Obama and the Progressive Movement

One day during the presidential transition, when I had been named the liaison to the progressive community, someone observed to me that "my people" didn't seem to be very happy. I responded that it was not the job of the progressive movement to be happy.

I wasn't intending to be snarky. My point was that progressives' job is to keep pushing, keep organizing, keep agitating, keep demanding better things. Martin Luther King said that people kept asking him when he would be satisfied, and he answered, we will never be satisfied "until justice rolls down like waters and righteousness like a mighty stream."

It's the nature of our movement to never stop fighting for things to get better, there are of course substantive issues where at least some progressives are going to part ways with Obama. On foreign policy, the most important areas of concern so far are leaving so many residual forces in Iraq and expanding forces in Afghanistan without a clear understanding of the overall strategy (including an exit plan). On the economy, some of us remain extremely concerned about the Geithner/Summers bank bailout strategy, which appears to be too much of a continuation of the Paulson bailout strategy while giving banking executives far too much leeway and far too little accountability. These are not small issues.

Having said all that, though, I find myself walking around in a little bit of shock that a president, at least on the central strategic approach to the big policy issues, seems to be following the path I would advocate.

In traveling all over the country promoting my new book, The Progressive Revolution: How the Best in America Came to Be, I have been saying that the lesson of history is that Obama should seize this opportunity to think very big and bold, to be transformative in pushing to fundamentally re-structure our economy, our energy system, our health system, and our very politics. And that is exactly what President Obama is doing - no credit due to me or any other advice given. He is just listening to his own remarkable political instincts.

Though the recent economic recovery bill was too small and had its flaws, it was literally the biggest single investment in progressive social capital - health care, public education, green jobs, infrastructure, universal broadband - in history. His budget might well be the most audacious and sweeping in progressive history as well - certainly one that competes with LBJ's 1965 budget and FDR's 1935 budget. Obama is fulfilling his promise to the America people in the 2008 campaign: big, bold, truly transformative change.

Frankly, I didn't expect this would happen, at least not right away. Watching him pick mostly centrists for cabinet positions, and knowing how the DC establishment can use a thousand big and small reasons to argue against transformative change, I feared that Obama would be convinced to scale back his ambitions for what I call in The Progressive Revolution a Big Change Moment, similar to ones we had in the 1860s, early 1900s, 1930s, and the 1960s. Over the last few decades, Democrats have adopted a culture of caution - they have tended to think small and go slow. I feared that Obama would succumb to that culture.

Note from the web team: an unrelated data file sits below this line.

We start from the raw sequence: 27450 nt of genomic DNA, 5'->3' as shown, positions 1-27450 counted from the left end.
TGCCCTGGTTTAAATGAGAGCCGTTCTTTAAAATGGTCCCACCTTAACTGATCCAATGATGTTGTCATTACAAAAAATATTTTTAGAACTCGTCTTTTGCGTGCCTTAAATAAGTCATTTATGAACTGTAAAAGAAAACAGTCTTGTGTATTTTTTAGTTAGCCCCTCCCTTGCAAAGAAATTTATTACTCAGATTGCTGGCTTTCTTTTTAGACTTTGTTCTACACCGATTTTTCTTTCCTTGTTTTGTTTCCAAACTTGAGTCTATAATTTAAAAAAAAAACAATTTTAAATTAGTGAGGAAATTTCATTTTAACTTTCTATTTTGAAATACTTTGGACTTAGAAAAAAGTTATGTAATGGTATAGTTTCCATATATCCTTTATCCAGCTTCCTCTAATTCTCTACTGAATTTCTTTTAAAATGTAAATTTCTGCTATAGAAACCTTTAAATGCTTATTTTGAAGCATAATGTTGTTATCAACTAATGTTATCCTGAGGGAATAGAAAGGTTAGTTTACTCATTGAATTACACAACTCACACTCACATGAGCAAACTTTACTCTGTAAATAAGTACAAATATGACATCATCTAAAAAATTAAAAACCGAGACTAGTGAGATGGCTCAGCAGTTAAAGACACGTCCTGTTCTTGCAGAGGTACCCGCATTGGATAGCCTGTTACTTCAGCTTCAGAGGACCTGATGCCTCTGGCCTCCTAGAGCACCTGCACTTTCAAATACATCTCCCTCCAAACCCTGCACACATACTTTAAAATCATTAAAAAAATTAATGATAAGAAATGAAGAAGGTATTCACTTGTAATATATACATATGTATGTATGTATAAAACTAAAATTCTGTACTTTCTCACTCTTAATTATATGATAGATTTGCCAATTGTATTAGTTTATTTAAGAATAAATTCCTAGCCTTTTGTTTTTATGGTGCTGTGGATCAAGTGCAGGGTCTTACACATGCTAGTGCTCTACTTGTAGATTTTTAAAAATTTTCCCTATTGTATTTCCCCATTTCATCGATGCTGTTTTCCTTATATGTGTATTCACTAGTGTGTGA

But he is rising to the challenge. And it is imperative that those of us in the progressive movement rise with him. We shouldn't hesitate to say where we disagree, especially on the big things like Iraq, Afghanistan and the banking crisis. And we shouldn't hesitate to push for the best possible policy details - to make sure that health care reform really is universal and has a public plan option for people being screwed by insurance companies, that the climate change policy really is effective and tough in reducing carbon emissions ASAP, and that the budget maximizes investment in the things that matter.

But we should be very clear: Obama has decided to cast his lot with those of us who have been fighting for big, transformative change. If he succeeds, we succeed, and if he fails, we fail - and we fail for at least another generation, because no Democrat will take big risks again for a very long time if Obama loses this gamble.

2009 is the year. This is the moment when progressives, and America, show whether we can live up to the heroes of our history. Progressives in the past have ended slavery and Jim Crow, given women and minorities and the poor the right to vote, created the National Parks System, made dramatic improvements in cleaning up our air and water, and launched transformational programs like Social Security, Medicare, Medicaid and Head Start. Barack Obama has boldly announced his ambition to join those historic heroes and create another Big Change Moment. This year will decide whether Democrats in Congress and the progressive movement can help him deliver on that noble ambition. Seize the day.

Mike Lux is the author of The Progressive Revolution: How the Best in America Came to Be.